One Question Quiz
strips of different colours suggesting different political parties are overlaid with orange circles containing symbols of sight impairment, hearing impairment, wheelchair users, closed caption, a question mark. The Election 2023 sticker also features
Image: Tina Tiller

OPINIONPoliticsSeptember 26, 2023

What would the different parties’ policies mean for disabled people?

strips of different colours suggesting different political parties are overlaid with orange circles containing symbols of sight impairment, hearing impairment, wheelchair users, closed caption, a question mark. The Election 2023 sticker also features
Image: Tina Tiller

Looking at the election policies stacked in front of the New Zealand public this year, I feel as though I have time-travelled back to the 1980s, writes disability advocate Colleen Brown.

I’ve always thought New Zealand was a a decent place to live, and a country based on “fairness”. I had a pretty standard post-war childhood and upbringing, which shaped the way I view New Zealand, a society where reason, logic and sensible debate can create change.

When our son Travers was born with Down syndrome some 40 years ago, everyone was supportive, kind and well-meaning, but so often the law lagged far behind any good intentions. Expectations about the life he would lead were limited because he was intellectually disabled. Disabled people, parents, whānau and organisations have fought for many years for inclusion, dignity and respect at every level of our society. Now, right now, looking at the election policies stacked in front of the New Zealand public, I feel as though I have time-travelled back to the 1980s.

The general public needs to understand that it is the policies we live with that disable people. We need policies that enable us to fully participate in our communities and in society in general. When policies are inclusive, it makes life so much easier. Accessible housing, public transport, community funding and employment are all basic rights. If they are eroded then life becomes extremely difficult and huge inequities are created. So, the big question for the disability community, as it is every three years, is, “How will we fare in this election?”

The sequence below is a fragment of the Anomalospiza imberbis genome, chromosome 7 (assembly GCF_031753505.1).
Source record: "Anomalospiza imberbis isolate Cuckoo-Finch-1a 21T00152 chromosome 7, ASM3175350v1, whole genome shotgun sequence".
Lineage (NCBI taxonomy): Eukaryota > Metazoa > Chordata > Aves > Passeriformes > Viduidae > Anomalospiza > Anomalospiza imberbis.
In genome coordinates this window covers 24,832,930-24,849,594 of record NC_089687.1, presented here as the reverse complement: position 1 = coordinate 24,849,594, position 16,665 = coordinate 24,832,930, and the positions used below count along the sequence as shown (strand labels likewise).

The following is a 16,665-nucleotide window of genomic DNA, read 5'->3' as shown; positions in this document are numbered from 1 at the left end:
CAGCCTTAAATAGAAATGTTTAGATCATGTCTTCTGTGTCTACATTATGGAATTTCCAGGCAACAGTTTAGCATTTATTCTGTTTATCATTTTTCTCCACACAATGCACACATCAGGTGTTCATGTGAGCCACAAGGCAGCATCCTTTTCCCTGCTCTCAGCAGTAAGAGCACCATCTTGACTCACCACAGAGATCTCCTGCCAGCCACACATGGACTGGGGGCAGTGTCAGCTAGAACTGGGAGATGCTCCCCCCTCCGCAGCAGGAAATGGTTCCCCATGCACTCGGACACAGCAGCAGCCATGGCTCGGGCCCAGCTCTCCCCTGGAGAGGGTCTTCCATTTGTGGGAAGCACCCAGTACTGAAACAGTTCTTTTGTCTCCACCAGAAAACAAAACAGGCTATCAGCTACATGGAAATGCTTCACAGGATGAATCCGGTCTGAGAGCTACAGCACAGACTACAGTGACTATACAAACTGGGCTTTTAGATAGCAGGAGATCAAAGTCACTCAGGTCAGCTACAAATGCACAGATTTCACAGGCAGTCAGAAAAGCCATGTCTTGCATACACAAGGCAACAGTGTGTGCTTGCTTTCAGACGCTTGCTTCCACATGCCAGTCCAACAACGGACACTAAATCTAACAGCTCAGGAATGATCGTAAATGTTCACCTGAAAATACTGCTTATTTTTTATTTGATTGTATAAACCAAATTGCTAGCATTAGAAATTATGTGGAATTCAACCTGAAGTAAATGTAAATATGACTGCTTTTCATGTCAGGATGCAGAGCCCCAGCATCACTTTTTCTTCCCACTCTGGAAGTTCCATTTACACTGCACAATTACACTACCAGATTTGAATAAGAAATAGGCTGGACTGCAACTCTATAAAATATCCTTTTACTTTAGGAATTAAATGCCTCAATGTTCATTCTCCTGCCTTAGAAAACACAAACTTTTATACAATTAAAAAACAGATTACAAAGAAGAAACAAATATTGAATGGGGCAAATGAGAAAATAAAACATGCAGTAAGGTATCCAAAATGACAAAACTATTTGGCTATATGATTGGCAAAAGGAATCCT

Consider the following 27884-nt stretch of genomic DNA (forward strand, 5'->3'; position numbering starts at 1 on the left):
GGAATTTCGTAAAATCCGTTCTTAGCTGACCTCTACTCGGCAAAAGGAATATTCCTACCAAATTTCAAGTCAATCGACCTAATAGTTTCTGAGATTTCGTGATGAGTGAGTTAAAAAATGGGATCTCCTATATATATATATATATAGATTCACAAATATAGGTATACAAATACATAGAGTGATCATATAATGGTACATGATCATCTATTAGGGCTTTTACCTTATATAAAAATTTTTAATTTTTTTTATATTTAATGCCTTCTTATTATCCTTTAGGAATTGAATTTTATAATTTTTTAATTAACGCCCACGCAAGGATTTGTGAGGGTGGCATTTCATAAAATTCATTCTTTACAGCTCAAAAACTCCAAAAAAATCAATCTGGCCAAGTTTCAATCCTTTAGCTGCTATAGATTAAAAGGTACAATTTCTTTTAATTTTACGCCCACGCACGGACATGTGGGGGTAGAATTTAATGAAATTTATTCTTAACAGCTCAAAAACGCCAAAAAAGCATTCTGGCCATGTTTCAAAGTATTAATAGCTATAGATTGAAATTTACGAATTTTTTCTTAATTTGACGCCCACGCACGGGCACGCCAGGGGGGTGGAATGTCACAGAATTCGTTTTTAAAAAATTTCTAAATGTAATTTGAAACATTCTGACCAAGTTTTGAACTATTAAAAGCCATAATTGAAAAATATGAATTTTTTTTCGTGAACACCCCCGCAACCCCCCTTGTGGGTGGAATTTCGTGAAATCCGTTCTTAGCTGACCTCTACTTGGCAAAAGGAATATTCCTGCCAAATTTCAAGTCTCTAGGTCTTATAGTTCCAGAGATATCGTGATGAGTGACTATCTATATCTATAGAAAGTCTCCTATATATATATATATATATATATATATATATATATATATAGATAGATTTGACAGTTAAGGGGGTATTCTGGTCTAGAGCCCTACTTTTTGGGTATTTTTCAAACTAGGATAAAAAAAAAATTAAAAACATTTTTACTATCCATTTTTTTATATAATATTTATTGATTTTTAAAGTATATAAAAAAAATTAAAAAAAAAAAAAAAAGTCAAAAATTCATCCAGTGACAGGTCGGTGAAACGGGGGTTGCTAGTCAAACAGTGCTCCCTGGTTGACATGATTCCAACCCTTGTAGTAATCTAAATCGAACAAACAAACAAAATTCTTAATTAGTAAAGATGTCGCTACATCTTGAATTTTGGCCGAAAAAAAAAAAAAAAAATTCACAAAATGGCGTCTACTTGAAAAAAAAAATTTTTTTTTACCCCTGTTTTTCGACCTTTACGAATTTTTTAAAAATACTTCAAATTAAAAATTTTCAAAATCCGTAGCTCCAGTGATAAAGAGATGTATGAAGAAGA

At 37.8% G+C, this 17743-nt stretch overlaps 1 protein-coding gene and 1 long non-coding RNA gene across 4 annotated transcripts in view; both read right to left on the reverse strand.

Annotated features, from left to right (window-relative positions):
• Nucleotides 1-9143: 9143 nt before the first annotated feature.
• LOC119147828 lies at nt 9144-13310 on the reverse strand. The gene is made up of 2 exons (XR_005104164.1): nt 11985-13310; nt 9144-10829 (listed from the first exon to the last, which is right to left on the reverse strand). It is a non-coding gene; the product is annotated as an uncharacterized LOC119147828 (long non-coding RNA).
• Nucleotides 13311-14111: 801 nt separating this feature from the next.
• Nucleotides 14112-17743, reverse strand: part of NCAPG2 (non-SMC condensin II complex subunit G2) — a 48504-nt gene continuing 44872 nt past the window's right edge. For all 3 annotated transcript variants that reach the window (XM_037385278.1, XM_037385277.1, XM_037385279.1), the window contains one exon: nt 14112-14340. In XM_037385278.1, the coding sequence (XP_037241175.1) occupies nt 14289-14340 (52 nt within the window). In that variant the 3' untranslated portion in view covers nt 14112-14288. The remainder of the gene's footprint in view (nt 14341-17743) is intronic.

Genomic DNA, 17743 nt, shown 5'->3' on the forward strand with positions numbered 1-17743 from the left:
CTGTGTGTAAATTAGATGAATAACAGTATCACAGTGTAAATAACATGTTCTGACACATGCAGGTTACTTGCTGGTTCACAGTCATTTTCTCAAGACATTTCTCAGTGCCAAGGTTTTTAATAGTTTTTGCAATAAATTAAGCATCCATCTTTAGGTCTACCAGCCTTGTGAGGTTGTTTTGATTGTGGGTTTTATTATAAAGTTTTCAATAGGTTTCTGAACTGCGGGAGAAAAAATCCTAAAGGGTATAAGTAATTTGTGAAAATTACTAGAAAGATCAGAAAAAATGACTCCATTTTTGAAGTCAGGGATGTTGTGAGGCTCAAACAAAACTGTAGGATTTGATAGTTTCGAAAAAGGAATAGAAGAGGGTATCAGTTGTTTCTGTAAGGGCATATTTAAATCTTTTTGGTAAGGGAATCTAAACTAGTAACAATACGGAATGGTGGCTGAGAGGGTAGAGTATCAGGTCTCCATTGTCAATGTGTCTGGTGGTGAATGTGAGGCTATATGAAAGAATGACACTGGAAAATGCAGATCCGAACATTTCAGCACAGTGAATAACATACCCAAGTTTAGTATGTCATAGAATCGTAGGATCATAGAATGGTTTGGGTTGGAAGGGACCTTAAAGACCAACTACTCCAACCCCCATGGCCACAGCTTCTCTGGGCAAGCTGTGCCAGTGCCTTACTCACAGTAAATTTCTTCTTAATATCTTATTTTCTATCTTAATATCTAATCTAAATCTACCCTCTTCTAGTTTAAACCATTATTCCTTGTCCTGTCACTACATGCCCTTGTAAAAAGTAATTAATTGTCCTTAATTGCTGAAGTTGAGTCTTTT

Image: Bianca Cross

Every eligible voter should read the election policies on, where policies are sliced and diced into easily digestible portions. Concentrating on the four main political parties, and trying to be even-handed, the lack of awareness of and understanding about the needs and aspirations of the disabled community is apparent in the stated intentions in a number of the different parties’ policies. It needs to be noted that many of the Greens’ policies will resonate with the disability sector.

Prejudice and ignorance are laid bare for all to see. I feel as though I have been living in a parallel universe. Who are these people who would abolish the very government organisations we depend on to get justice for disabled whānau? As a volunteer disability advocate, I have used the Office of the Human Rights Commission (HRC) to drag a simple apology from a school protecting a teacher who thought it was OK to denigrate a disabled child in front of his classmates. The disability community constantly uses the HRC to check on how disabled people are being treated, the legislation that needs to be updated, our rights. 

Looking at the key planned policies that are lifelines for disabled people – we will lose a number that make life bearable. Gone are the institutions the disabled community relies on to “test” existing laws and actions (Act). Gone is the relief from having to pay $5 prescription charges (National). Note to National – not all disabled people have a community services card. That $5 can mean the difference in an already skimpy budget, enabling extra rations of meat and veg. Gone are the fair pay agreements, the removal of which will disproportionately disadvantage disabled (Act and National).

Schools are screaming out for greater trained support for students with learning needs. The Greens acknowledge and address this among their 11 disability policies. The Greens also acknowledge the need for advocacy. An advocacy council was created under the fourth Labour government in 1989. The National government dismantled it when they gained power in 1990. Another hard-fought battle lost – 30 years of lost information about systemic issues confronting the disability sector.